What Happened When Aaron Burr, Late in Life, Encountered this Statue of Alexander Hamilton

tags: Alexander Hamilton, Aaron Burr

Donald Yacovone is an Associate at the Hutchins Center for African and African American Studies, Harvard University and an Athenæum member.

Statue of Hamilton by Giuseppe Ceracchi (Courtesy: Jerry L. Thompson for the Boston Athenæum)

When memory and history meet, sometimes irony is the result. The Broadway smash hit Hamilton, which is now engaged in a raucous Boston run, plays to the utter delight and elation of sellout throngs. It is scheduled go on tour to 27 towns after Boston, and the public shows no sign of flagging interest. Indeed, the more people see it, the more people will want to see it. 

A few years ago if one heard that a Broadway play was in development about the Founding Fathers and creation of the national debt, all put to rap music and performed by African American actors, I would wager that no one would have predicted it would ever be performed, much less become a national sensation. But the great genius of Lin-Manuel Miranda is that Hamilton is a play about ambition, fame, and the creation of the United States, all put to arresting music, brilliant lyrics, astounding performances, and streaked with gripping tragedy. It pivots on the historical relationship of the mastermind of American political theory and finance Alexander Hamilton (1755?-1804) and his former friend-turned nemesis, the adventurer, former senator, and vice-president Aaron Burr (1756-1836).

Alexander Hamilton has always been honored as a critical Founding Father—dashing, handsome, brilliant, and indispensable to creation of the United States. As a child, his favorite authors were Pope and Plutarch. The illegitimate child of Rachael Fawcett Lavien born on the island of Nevis in the British West Indies, Hamilton became, perhaps, the nation’s most illustrious emigrant, and as the play justly asserts, George Washington’s right hand. He embodies American drive, ambition, and determination as no other could and, as is sung throughout the play, he will endure, succeed, and will never “throw away his shot.” The ultimate irony, of course, is that he counsels one of his sons to do just that, which leads to his death in a duel and to Hamilton’s own identical demise on the bloodied ground of Weehawken, New Jersey, in 1804.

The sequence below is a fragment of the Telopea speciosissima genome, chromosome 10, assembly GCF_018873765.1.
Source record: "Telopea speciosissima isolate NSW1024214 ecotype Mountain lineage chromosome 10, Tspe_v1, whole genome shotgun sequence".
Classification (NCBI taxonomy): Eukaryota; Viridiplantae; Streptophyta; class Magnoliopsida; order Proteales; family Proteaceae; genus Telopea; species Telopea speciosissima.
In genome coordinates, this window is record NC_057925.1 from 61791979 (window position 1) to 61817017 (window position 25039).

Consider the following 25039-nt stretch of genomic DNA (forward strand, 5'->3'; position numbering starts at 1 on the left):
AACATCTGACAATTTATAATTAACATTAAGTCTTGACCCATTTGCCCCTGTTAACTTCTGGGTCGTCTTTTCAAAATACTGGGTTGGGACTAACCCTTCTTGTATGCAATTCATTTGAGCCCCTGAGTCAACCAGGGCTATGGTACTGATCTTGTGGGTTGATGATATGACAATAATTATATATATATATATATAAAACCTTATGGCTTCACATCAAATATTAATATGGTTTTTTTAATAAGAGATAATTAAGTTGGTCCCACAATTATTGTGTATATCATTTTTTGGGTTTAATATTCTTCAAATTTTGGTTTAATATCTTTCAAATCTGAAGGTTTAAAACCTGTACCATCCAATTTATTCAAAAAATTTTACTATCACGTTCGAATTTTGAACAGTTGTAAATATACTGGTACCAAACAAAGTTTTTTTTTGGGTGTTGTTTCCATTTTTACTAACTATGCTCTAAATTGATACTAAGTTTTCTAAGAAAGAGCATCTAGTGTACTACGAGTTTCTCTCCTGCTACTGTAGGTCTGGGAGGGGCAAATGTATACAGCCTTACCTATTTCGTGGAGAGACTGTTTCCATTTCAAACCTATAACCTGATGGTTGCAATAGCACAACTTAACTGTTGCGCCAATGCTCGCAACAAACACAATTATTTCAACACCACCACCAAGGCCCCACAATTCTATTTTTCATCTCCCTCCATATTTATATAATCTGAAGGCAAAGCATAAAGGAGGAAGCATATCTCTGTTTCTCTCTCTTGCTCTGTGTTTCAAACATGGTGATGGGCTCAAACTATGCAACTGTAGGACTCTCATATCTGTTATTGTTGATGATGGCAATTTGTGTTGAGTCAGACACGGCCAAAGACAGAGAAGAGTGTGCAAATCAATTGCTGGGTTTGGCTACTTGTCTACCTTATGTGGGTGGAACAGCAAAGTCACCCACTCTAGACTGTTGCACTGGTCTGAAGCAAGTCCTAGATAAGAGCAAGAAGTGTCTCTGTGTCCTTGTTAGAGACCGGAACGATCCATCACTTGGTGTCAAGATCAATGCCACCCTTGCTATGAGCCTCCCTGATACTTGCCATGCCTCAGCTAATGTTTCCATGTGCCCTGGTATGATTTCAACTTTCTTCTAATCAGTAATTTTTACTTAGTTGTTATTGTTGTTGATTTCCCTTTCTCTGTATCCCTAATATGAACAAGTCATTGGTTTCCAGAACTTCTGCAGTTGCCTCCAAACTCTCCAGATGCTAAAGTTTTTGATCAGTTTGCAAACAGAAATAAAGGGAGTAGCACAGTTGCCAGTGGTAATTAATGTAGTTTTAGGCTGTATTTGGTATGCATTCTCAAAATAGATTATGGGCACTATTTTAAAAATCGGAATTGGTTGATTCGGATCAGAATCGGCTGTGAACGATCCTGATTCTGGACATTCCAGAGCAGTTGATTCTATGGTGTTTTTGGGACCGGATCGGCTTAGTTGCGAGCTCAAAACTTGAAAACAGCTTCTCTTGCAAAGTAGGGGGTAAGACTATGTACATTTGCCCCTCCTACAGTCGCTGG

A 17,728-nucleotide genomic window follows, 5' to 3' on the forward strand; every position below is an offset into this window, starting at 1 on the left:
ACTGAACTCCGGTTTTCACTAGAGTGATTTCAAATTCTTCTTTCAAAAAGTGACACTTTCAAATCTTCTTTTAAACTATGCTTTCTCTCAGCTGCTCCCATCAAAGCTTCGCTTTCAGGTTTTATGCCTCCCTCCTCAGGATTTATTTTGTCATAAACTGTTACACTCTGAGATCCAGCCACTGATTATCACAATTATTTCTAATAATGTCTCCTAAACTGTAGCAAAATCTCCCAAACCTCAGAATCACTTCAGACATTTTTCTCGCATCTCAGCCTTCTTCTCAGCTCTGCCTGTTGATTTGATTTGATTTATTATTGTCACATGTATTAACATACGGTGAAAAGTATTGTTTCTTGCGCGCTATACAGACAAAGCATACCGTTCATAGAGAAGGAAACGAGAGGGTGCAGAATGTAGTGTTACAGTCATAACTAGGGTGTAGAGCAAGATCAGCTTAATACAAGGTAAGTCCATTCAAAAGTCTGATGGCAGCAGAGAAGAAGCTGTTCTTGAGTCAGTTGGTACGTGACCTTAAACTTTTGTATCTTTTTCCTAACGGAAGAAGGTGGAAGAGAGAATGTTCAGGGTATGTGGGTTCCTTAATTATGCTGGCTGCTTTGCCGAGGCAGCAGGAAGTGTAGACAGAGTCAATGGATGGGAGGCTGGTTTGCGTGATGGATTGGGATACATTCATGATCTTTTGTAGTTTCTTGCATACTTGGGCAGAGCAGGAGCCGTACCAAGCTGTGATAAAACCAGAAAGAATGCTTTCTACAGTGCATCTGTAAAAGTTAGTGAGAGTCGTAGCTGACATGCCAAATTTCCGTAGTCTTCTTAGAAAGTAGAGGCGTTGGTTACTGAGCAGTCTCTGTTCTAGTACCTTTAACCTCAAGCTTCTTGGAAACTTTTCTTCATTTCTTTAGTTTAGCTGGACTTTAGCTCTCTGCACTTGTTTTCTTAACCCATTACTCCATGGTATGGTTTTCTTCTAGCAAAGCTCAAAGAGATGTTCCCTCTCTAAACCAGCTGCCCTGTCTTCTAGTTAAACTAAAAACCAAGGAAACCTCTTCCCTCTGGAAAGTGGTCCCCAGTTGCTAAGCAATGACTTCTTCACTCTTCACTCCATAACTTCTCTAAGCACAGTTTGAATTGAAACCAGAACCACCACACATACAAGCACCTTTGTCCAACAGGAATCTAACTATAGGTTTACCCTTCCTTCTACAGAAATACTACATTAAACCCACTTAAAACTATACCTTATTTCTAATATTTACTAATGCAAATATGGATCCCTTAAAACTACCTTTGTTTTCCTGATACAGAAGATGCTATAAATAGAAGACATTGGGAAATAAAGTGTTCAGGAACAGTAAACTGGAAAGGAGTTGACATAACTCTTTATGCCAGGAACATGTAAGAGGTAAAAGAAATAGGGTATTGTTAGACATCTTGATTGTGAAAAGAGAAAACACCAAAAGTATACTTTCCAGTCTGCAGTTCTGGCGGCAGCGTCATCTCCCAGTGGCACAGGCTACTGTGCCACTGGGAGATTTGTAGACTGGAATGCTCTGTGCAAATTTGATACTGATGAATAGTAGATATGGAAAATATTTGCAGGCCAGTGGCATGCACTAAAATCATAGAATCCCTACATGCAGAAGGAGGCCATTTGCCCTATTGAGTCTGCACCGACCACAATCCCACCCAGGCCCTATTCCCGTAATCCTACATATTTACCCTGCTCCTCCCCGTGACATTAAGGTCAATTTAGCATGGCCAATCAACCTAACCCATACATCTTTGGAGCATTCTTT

Aaron Burr, on the other hand, about the same age and equally ambitious, as his competitor clearly never attained the same esteemed place in American history. As Stanley Elkins and Eric McKitrick wrote in their 1993 Age of Federalism, for nearly all historians, Burr remains “an enigma.” The grandson of the American theologian Jonathan Edwards, Burr nonetheless has been seen as the “dark side” of the force, seeming to represent pure greed, unalloyed ambition, “not” as Elkins and McKitrick asserted, a “representative man” but a “deviant type.” 

Drawing on what historians have written about Burr, the novelist Gore Vidal pronounced Aaron Burr “a man of perfect charm and fascination. A monster, in short.” In his highly amusing and perceptive novel, Vidal played the role of Burr’s biographer and described him as “the devil—assuming that the devil is no more than five foot six (an inch shorter than I), slender, with tiny feet (hooves?), high forehead (in the fading light I imagine vestigial horns), bald in front with hair piled high on his head, powdered absently in the old style, and held in place with a shell comb.” He and Burr visited a New York cemetery. “Behind him is a monument to the man he murdered.”